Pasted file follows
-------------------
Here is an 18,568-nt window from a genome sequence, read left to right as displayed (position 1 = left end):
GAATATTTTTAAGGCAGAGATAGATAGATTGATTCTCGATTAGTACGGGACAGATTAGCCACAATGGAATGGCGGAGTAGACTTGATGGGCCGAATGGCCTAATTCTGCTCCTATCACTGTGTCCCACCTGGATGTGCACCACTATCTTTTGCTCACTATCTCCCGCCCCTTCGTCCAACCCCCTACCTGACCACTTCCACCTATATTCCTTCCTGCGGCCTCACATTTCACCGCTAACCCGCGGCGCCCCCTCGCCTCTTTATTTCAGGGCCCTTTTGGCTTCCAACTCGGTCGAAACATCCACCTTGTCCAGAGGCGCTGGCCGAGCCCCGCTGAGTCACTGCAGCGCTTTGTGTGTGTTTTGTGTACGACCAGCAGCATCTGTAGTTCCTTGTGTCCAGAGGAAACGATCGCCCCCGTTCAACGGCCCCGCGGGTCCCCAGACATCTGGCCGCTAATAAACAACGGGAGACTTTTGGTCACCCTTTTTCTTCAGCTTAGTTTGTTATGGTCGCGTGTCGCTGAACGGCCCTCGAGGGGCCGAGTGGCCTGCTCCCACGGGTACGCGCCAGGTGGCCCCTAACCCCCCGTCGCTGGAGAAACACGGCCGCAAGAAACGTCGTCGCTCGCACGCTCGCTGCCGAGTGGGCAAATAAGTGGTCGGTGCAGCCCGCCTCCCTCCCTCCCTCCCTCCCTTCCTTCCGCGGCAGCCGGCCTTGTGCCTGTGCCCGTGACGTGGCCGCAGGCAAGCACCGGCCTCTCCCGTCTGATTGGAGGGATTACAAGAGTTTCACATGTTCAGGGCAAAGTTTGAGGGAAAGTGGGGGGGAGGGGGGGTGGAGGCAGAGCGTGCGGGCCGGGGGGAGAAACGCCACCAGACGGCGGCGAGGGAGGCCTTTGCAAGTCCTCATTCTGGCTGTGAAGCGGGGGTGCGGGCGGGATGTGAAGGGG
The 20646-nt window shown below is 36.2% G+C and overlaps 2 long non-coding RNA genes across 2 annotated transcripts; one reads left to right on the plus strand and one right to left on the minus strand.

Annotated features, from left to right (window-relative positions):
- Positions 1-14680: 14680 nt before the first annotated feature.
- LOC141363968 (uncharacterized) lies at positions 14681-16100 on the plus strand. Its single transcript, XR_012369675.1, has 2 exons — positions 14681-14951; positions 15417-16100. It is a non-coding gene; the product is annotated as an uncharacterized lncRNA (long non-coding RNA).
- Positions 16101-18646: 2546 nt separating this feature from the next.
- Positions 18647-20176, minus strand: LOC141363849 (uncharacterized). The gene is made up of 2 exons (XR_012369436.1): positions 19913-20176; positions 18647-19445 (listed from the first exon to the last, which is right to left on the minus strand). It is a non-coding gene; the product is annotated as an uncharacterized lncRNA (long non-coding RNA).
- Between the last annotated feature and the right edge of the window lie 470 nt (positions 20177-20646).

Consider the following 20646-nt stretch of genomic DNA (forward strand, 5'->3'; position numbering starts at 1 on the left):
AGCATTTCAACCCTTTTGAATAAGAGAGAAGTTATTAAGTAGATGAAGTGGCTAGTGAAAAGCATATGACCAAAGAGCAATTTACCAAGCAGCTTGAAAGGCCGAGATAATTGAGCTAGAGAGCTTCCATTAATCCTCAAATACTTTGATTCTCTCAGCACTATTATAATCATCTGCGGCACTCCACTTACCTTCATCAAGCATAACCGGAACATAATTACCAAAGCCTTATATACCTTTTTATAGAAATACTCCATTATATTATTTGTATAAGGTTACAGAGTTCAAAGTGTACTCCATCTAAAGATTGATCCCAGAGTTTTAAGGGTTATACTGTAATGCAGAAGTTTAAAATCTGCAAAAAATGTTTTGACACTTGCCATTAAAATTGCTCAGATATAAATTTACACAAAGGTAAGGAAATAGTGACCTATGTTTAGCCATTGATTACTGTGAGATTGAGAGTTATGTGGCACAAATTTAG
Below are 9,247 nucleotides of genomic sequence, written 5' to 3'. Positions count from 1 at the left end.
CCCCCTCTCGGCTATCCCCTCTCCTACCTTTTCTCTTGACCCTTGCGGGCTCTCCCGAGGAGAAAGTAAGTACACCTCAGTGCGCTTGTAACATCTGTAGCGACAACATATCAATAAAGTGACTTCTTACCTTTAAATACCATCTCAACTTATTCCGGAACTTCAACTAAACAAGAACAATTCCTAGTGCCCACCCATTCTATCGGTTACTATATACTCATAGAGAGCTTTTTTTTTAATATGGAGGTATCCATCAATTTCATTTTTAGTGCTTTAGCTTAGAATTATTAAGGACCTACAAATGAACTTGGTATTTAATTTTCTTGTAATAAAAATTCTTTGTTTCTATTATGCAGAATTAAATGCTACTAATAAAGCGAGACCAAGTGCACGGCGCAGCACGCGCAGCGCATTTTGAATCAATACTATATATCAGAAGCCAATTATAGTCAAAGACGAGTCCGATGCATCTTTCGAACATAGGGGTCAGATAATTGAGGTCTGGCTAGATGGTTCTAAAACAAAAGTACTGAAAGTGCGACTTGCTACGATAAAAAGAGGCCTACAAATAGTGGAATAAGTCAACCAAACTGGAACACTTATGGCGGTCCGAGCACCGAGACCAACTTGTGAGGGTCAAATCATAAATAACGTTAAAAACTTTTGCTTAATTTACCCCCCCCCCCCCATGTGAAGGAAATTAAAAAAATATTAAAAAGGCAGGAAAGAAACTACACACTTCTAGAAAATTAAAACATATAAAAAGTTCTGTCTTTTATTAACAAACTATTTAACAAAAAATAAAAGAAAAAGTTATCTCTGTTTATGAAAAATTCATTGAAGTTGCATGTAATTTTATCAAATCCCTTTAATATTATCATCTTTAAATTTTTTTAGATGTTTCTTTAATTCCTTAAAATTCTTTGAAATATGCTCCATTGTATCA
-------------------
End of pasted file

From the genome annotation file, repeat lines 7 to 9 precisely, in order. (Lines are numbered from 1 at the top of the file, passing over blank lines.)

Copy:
- Positions 16101-18646: 2546 nt separating this feature from the next.
- Positions 18647-20176, minus strand: LOC141363849 (uncharacterized). The gene is made up of 2 exons (XR_012369436.1): positions 19913-20176; positions 18647-19445 (listed from the first exon to the last, which is right to left on the minus strand). It is a non-coding gene; the product is annotated as an uncharacterized lncRNA (long non-coding RNA).
- Between the last annotated feature and the right edge of the window lie 470 nt (positions 20177-20646).